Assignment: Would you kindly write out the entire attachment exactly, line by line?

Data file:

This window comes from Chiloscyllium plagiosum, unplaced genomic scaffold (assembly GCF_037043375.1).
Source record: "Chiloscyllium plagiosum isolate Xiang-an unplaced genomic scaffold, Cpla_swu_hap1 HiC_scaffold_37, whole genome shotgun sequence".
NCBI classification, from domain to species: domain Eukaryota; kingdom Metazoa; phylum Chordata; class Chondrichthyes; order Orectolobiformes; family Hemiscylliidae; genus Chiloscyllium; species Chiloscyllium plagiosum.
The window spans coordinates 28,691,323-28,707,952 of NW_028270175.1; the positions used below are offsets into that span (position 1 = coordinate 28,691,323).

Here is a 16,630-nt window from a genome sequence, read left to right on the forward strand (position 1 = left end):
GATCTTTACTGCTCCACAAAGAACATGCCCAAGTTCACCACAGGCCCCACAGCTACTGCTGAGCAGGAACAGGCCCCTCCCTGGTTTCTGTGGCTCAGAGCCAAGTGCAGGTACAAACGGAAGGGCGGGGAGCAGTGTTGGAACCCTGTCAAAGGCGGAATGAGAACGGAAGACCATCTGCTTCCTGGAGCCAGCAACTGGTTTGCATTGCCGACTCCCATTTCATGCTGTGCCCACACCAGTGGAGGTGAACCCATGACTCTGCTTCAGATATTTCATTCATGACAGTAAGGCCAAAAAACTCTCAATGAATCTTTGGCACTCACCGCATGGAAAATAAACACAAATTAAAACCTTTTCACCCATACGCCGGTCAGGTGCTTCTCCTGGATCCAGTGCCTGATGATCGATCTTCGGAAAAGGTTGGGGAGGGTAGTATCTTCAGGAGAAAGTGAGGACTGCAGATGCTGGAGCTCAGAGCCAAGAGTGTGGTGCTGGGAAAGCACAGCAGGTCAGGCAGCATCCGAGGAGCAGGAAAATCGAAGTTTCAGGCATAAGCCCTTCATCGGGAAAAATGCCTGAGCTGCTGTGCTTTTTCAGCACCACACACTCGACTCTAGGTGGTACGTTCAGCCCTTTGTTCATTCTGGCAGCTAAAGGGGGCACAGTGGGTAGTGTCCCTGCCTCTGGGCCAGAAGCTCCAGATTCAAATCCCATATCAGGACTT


This window comes from Chiloscyllium plagiosum, unplaced genomic scaffold (assembly GCF_037043375.1).
Source record: "Chiloscyllium plagiosum isolate Xiang-an unplaced genomic scaffold, Cpla_swu_hap1 HiC_scaffold_37, whole genome shotgun sequence".
NCBI classification, from domain to species: domain Eukaryota; kingdom Metazoa; phylum Chordata; class Chondrichthyes; order Orectolobiformes; family Hemiscylliidae; genus Chiloscyllium; species Chiloscyllium plagiosum.
The window spans coordinates 28,691,323-28,707,952 of NW_028270175.1; the positions used below are offsets into that span (position 1 = coordinate 28,691,323).

Here is a 16,630-nt window from a genome sequence, read left to right on the forward strand (position 1 = left end):
GATCTTTACTGCTCCACAAAGAACATGCCCAAGTTCACCACAGGCCCCACAGCTACTGCTGAGCAGGAACAGGCCCCTCCCTGGTTTCTGTGGCTCAGAGCCAAGTGCAGGTACAAACGGAAGGGCGGGGAGCAGTGTTGGAACCCTGTCAAAGGCGGAATGAGAACGGAAGACCATCTGCTTCCTGGAGCCAGCAACTGGTTTGCATTGCCGACTCCCATTTCATGCTGTGCCCACACCAGTGGAGGTGAACCCATGACTCTGCTTCAGATATTTCATTCATGACAGTAAGGCCAAAAAACTCTCAATGAATCTTTGGCACTCACCGCATGGAAAATAAACACAAATTAAAACCTTTTCACCCATACGCCGGTCAGGTGCTTCTCCTGGATCCAGTGCCTGATGATCGATCTTCGGAAAAGGTTGGGGAGGGTAGTATCTTCAGGAGAAAGTGAGGACTGCAGATGCTGGAGCTCAGAGCCAAGAGTGTGGTGCTGGGAAAGCACAGCAGGTCAGGCAGCATCCGAGGAGCAGGAAAATCGAAGTTTCAGGCATAAGCCCTTCATCGGGAAAAATGCCTGAGCTGCTGTGCTTTTTCAGCACCACACACTCGACTCTAGGTGGTACGTTCAGCCCTTTGTTCATTCTGGCAGCTAAAGGGGGCACAGTGGGTAGTGTCCCTGCCTCTGGGCCAGAAGCTCCAGATTCAAATCCCATATCAGGACTT